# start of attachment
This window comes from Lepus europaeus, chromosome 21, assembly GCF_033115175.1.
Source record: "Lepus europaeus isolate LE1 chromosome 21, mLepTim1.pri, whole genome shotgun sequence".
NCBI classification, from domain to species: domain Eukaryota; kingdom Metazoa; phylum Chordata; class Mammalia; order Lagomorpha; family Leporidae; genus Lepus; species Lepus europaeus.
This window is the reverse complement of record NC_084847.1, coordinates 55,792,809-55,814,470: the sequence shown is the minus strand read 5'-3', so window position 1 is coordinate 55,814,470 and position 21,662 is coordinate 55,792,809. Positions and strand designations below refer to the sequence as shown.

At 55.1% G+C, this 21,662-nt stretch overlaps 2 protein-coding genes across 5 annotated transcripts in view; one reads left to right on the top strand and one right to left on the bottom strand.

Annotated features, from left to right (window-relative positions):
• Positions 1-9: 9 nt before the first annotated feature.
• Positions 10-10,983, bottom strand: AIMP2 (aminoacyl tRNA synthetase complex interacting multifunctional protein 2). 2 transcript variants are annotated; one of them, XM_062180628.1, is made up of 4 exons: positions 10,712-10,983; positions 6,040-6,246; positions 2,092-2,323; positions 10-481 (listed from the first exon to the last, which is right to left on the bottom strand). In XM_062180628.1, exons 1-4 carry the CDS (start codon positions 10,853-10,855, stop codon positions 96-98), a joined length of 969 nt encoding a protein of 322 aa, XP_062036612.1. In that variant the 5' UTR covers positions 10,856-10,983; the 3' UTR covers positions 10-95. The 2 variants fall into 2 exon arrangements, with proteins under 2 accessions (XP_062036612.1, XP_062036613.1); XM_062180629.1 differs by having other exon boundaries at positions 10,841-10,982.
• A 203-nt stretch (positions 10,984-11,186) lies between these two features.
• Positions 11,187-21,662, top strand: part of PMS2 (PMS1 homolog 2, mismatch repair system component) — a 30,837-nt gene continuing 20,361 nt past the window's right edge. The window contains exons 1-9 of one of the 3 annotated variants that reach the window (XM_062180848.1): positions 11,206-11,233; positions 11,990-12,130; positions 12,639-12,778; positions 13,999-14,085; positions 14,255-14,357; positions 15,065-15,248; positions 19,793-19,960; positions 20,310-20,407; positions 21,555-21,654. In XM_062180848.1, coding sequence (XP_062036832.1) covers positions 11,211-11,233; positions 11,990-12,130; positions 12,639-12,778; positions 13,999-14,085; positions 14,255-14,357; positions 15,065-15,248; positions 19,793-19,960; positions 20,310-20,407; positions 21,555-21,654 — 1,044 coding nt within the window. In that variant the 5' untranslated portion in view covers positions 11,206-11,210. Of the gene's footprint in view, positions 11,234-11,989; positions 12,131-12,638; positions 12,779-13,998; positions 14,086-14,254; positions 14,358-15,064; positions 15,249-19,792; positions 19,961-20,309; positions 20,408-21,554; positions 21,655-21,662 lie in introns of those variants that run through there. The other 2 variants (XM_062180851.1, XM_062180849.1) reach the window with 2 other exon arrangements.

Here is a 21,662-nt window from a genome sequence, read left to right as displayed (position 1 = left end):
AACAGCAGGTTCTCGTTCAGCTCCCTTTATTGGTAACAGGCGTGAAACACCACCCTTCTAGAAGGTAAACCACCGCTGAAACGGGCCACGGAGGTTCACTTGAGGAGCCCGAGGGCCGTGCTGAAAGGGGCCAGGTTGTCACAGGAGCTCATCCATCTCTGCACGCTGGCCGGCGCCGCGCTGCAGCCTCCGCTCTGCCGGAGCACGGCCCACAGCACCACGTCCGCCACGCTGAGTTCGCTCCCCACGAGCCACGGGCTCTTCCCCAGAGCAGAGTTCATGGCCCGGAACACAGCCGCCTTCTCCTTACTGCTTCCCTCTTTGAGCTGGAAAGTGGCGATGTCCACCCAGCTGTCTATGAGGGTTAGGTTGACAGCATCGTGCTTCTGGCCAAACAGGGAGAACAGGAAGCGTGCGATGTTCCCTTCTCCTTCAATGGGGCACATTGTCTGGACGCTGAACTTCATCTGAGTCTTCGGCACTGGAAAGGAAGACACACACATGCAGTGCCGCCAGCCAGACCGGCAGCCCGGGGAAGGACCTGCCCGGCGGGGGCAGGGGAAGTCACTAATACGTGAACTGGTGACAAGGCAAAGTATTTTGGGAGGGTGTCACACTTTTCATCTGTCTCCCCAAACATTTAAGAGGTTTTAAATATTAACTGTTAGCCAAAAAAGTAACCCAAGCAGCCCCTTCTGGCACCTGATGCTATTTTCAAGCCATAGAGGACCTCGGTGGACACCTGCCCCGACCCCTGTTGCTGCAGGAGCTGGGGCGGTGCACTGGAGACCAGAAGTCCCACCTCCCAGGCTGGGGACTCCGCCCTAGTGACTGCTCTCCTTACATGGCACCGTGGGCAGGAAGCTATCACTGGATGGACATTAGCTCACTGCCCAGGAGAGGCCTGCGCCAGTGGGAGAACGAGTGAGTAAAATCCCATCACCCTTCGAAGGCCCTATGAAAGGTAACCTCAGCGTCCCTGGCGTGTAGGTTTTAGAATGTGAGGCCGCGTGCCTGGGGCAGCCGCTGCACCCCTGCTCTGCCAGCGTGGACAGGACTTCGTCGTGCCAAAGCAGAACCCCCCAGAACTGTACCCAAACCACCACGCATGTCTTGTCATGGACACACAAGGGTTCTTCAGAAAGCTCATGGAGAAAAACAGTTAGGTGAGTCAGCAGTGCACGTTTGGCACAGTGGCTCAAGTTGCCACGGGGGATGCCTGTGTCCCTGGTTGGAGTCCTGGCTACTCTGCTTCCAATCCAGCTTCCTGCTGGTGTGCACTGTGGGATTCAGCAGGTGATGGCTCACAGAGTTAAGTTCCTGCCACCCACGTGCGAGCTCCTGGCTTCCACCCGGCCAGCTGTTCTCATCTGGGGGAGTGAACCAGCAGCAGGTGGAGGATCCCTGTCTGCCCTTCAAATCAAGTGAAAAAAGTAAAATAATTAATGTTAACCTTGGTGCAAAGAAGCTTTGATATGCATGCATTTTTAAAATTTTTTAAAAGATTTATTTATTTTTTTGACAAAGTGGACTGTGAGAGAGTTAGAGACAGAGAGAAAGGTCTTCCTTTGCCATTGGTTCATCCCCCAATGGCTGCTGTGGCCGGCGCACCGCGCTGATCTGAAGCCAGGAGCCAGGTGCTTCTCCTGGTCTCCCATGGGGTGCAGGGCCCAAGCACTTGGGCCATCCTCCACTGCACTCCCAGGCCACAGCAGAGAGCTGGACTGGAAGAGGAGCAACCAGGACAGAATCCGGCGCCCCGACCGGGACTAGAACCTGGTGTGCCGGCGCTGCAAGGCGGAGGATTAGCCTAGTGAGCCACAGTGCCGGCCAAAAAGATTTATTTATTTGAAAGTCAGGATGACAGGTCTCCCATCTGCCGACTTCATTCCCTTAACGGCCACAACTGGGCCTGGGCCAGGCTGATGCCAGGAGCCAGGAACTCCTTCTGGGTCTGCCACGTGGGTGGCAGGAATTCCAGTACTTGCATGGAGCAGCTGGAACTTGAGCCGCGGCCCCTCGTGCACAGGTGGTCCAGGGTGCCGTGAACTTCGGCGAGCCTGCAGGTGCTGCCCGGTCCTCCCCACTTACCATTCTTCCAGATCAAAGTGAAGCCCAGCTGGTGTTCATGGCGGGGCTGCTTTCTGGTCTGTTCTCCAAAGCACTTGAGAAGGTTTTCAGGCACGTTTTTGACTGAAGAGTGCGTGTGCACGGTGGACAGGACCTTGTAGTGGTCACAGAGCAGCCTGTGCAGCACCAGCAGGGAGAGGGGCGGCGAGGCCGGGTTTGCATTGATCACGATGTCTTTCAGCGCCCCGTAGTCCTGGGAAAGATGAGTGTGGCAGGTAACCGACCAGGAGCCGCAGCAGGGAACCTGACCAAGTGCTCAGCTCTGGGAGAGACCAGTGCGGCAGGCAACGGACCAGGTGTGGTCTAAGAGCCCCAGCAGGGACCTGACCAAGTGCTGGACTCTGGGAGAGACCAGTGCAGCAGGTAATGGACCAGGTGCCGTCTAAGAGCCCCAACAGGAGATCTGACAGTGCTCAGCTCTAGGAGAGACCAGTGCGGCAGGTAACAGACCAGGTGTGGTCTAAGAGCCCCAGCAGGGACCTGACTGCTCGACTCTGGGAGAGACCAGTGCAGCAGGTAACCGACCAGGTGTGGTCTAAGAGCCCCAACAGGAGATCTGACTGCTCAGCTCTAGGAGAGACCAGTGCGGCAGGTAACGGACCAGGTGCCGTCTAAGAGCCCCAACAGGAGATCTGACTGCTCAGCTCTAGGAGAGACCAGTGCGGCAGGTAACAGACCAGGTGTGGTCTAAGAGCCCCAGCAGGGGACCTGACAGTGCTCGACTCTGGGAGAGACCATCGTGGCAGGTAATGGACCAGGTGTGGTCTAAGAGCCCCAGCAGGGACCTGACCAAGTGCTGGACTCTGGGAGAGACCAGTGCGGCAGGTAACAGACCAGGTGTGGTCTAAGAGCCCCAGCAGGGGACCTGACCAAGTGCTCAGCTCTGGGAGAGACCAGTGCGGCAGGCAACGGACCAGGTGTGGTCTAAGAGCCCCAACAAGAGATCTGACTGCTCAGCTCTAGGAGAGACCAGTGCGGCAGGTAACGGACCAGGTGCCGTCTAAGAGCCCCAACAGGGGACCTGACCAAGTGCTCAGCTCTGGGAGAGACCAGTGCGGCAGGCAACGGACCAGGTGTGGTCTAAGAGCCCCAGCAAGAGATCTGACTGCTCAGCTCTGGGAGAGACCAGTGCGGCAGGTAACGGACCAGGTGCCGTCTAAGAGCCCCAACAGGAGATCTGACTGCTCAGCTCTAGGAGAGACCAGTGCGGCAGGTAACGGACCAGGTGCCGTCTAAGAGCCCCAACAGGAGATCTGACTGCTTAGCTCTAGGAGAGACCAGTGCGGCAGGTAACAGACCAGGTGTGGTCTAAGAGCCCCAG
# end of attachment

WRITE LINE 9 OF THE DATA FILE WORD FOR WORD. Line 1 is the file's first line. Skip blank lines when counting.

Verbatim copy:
• A 203-nt stretch (positions 10,984-11,186) lies between these two features.